Statistical Arbitrage

Statistical Arbitrage (SA) is built to gain profit by simultaneously buying and selling two shares of two correlated instruments.


Time-Weighted Average Price (TWAP) is a trading algorithm based on the weighted average price used for the execution of bigger orders without excessive impact on the market price.


Volume-Weighted Average Price (VWAP) is a trading algorithm based on a pre-computed schedule that is used in the execution of a bigger order without an excessive impact on the market price.

Williams %R

Williams %R strategy is a trading algorithm based on trend change indicated by the Williams %R oscillator. The oscillator leads the strategy to set a long or short position.

Smart Order Routing

Technically Smart Order Routing technology will search for available liquidy across given trading venues, and with mid-point matching will get the best possible chance of price improvements.

Triangular Arbitrage

Triangular Arbitrage is used when a trader would like to use the opportunity of exploiting the arbitrage opportunity from three different FX currencies or Cryptocurrencies. Triangular Arbitrage happens when there are different rates within the trading venue/s.

Tools for algorithmic trading

Based on the given use case like the size of orders, customizability, and experience level there are options available for algo trading software. Larger firms like hedge funds, investment banks, or proprietary trading firms use rather more tailored custom-built and advanced tools. When it comes to more individual traders or quants with less capital to trade they will rather use more readymade algorithmic strategies, some on the cloud, some stand-alone.

The most common features of algorithmic trading software are ways to analyze the profit/loss of an algorithm on live market data. There are different protocols available to get, process and send orders from software to market, such as TCP/IP, webhooks, FIX and etc. One important factor for this data processing from receiving to processing and pushing order is measured latency. Latency is the time delay introduced to the movement of data from point to point. Considering the changes in price in the market the lower obtained latency the better software reacts to market events hence a faster reaction.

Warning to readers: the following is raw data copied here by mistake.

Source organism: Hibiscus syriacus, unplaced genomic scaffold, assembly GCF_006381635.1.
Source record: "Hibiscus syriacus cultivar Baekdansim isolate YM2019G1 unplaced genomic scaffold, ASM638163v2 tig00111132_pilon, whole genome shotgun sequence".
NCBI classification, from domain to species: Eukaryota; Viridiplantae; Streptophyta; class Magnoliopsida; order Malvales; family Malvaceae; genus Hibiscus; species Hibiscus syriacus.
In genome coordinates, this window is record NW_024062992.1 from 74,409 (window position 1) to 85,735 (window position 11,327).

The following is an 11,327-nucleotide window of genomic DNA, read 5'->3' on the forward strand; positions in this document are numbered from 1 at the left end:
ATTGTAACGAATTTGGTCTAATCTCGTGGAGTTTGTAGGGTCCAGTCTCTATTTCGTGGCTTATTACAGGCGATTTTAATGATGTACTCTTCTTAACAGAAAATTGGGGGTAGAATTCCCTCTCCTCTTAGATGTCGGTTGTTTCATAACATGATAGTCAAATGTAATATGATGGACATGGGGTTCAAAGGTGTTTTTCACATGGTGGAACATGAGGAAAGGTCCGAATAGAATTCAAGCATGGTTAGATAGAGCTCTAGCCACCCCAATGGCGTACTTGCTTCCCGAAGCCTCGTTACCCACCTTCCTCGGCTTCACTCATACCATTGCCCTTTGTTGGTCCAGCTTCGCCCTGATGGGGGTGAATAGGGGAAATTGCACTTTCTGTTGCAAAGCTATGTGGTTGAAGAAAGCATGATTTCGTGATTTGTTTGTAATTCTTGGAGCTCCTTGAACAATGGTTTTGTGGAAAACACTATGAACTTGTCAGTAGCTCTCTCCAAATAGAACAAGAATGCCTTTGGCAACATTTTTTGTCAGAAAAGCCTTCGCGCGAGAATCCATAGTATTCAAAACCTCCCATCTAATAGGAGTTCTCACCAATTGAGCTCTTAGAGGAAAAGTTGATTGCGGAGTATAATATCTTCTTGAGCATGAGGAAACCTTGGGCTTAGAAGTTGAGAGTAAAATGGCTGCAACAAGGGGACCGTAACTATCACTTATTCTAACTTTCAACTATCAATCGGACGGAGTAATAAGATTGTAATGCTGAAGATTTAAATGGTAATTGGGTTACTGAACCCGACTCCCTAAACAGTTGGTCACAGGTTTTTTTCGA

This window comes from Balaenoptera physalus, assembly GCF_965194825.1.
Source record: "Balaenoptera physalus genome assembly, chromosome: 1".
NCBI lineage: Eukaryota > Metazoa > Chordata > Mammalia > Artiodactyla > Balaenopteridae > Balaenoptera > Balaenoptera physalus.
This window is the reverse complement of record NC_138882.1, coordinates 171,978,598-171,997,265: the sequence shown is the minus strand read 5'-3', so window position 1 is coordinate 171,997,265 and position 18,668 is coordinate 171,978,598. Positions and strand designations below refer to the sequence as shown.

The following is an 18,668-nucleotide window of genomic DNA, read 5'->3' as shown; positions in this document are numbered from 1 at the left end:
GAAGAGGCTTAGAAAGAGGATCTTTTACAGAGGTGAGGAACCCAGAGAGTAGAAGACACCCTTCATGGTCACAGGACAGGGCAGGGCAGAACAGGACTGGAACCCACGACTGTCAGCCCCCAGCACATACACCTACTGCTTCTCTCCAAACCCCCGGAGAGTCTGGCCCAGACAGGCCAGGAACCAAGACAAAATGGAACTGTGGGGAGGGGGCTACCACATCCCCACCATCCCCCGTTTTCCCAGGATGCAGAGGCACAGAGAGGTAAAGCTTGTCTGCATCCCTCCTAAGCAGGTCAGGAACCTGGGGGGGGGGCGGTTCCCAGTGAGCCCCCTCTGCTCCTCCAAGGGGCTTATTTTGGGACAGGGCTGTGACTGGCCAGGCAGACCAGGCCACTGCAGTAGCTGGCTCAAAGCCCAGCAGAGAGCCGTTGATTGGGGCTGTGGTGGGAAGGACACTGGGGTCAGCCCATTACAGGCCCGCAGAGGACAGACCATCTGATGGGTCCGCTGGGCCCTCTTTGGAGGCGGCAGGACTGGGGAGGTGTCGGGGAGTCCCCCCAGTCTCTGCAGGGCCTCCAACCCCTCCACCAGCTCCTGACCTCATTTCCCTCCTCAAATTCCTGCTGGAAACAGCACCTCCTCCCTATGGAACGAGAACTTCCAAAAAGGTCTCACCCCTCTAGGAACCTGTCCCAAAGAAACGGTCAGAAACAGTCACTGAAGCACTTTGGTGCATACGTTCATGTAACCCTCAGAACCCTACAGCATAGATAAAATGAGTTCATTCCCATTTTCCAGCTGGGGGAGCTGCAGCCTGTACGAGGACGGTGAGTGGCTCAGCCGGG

Backtesting is another useful feature that should be included in algo trading software, usually, this software allows traders to apply their automated trading strategies and test it with historical data to evaluate the profitability of their strategies.

Pros and cons of algorithmic trading

Just like any other choice, there are pros and cons to using algorithmic trading strategies and automating the process of trading. Let’s get down with the pros. Based on many expert opinions on investments human emotions could be toxic and faulty when it comes to trading, one perhaps most acknowledged pros of quantitative Trading is taking away human emotions and errors of trading.

Another huge advantage of algorithmic trading is the increase of speed in the action of execution to the market as well as the possibility to test strategies using Backtesting and paper-trading in a simulated manner. Testing quantitative strategies determine the viability of the idea behind trading strategies.

Another vastly discussed advantage of quantitative trading is risk diversification. Algorithmic trading allows traders to diversify themselves across many accounts, strategies, or markets at any given time. The act of diversification will spread the risk of different market instruments and hedge them against their losing positions.

Making trading automatically using quant trading decreases the operational costs of performing large volumes of trade in a short period of time.

There are also a few other advantages such as automation in the allocation of assets, keeping a consistent discipline in trading, and faster execution.

Now let’s get on with some of the cons of using algorithmic trading. Perhaps one very discussed issue with using algorithmic trading is constant monitoring of the strategies which to some traders could be a bit stressful since the human control in automated trading is much less. Though it is widely common to have lost control features included in strategies and algorithmic trading software (automated and manual ones).

For most individual traders having enough resources could be another disadvantage of Algorithmic trading. Automated trading reduces the cost of executing large orders but it could come expensive as it requires initial infrastructure such as the software cost or the server cost.

Emotionless tradingNeeds for monitoring
Less errorTechnological infrastructure
Higher trading speedProgramming skills required for updating strategies
Backtesting and paper trading
Risk diversification
Lower operational costs
Consistent trading discipline

Performance of quant funds